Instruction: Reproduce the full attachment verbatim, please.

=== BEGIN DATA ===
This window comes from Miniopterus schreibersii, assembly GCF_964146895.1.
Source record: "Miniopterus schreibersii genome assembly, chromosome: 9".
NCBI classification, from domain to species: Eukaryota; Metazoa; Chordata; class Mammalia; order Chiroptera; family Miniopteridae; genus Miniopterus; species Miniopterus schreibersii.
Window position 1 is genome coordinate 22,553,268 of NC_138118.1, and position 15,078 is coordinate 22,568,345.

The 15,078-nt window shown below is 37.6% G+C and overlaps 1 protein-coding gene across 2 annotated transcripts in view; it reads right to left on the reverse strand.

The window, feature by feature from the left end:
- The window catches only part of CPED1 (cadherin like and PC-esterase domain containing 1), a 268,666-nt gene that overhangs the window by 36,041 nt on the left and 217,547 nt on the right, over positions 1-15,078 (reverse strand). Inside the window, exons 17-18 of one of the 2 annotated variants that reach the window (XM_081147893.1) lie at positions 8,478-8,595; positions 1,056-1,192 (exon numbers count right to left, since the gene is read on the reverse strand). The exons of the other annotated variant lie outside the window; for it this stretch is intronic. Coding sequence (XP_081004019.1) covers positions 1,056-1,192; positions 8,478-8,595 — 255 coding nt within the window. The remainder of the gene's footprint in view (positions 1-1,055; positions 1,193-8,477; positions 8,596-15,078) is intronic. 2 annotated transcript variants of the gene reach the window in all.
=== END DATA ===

This window comes from Miniopterus schreibersii, assembly GCF_964146895.1.
Source record: "Miniopterus schreibersii genome assembly, chromosome: 9".
NCBI classification, from domain to species: Eukaryota; Metazoa; Chordata; class Mammalia; order Chiroptera; family Miniopteridae; genus Miniopterus; species Miniopterus schreibersii.
Window position 1 is genome coordinate 22,553,268 of NC_138118.1, and position 15,078 is coordinate 22,568,345.

The 15,078-nt window shown below is 37.6% G+C and overlaps 1 protein-coding gene across 2 annotated transcripts in view; it reads right to left on the reverse strand.

The window, feature by feature from the left end:
- The window catches only part of CPED1 (cadherin like and PC-esterase domain containing 1), a 268,666-nt gene that overhangs the window by 36,041 nt on the left and 217,547 nt on the right, over positions 1-15,078 (reverse strand). Inside the window, exons 17-18 of one of the 2 annotated variants that reach the window (XM_081147893.1) lie at positions 8,478-8,595; positions 1,056-1,192 (exon numbers count right to left, since the gene is read on the reverse strand). The exons of the other annotated variant lie outside the window; for it this stretch is intronic. Coding sequence (XP_081004019.1) covers positions 1,056-1,192; positions 8,478-8,595 — 255 coding nt within the window. The remainder of the gene's footprint in view (positions 1-1,055; positions 1,193-8,477; positions 8,596-15,078) is intronic. 2 annotated transcript variants of the gene reach the window in all.